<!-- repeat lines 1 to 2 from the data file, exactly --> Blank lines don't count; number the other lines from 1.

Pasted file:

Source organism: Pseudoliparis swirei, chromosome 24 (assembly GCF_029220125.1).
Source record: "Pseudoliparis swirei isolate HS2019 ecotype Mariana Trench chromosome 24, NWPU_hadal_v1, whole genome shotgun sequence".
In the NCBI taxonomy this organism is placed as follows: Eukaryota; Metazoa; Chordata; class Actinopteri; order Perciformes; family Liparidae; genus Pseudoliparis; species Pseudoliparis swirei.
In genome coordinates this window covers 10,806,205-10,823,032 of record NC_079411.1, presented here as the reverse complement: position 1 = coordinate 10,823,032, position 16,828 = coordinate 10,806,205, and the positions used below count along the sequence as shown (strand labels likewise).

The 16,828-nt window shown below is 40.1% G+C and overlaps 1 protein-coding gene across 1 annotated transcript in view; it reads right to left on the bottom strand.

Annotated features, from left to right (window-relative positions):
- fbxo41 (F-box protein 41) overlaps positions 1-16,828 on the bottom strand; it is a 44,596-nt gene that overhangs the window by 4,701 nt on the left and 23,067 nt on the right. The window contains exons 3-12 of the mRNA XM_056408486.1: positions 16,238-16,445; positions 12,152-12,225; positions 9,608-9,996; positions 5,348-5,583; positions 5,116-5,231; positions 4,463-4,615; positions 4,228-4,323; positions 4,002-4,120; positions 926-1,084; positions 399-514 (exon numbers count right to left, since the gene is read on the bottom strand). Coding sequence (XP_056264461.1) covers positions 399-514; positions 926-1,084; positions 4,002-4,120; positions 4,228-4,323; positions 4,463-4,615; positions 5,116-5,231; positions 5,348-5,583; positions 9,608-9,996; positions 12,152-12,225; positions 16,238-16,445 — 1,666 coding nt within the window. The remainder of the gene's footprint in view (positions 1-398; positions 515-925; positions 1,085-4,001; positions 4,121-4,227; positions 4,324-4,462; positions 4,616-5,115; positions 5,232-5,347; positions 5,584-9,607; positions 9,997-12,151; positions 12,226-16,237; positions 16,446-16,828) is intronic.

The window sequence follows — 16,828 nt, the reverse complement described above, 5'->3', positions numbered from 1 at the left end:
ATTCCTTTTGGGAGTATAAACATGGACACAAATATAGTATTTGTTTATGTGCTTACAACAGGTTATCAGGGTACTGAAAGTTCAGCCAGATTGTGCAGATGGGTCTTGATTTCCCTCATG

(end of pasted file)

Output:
Source organism: Pseudoliparis swirei, chromosome 24 (assembly GCF_029220125.1).
Source record: "Pseudoliparis swirei isolate HS2019 ecotype Mariana Trench chromosome 24, NWPU_hadal_v1, whole genome shotgun sequence".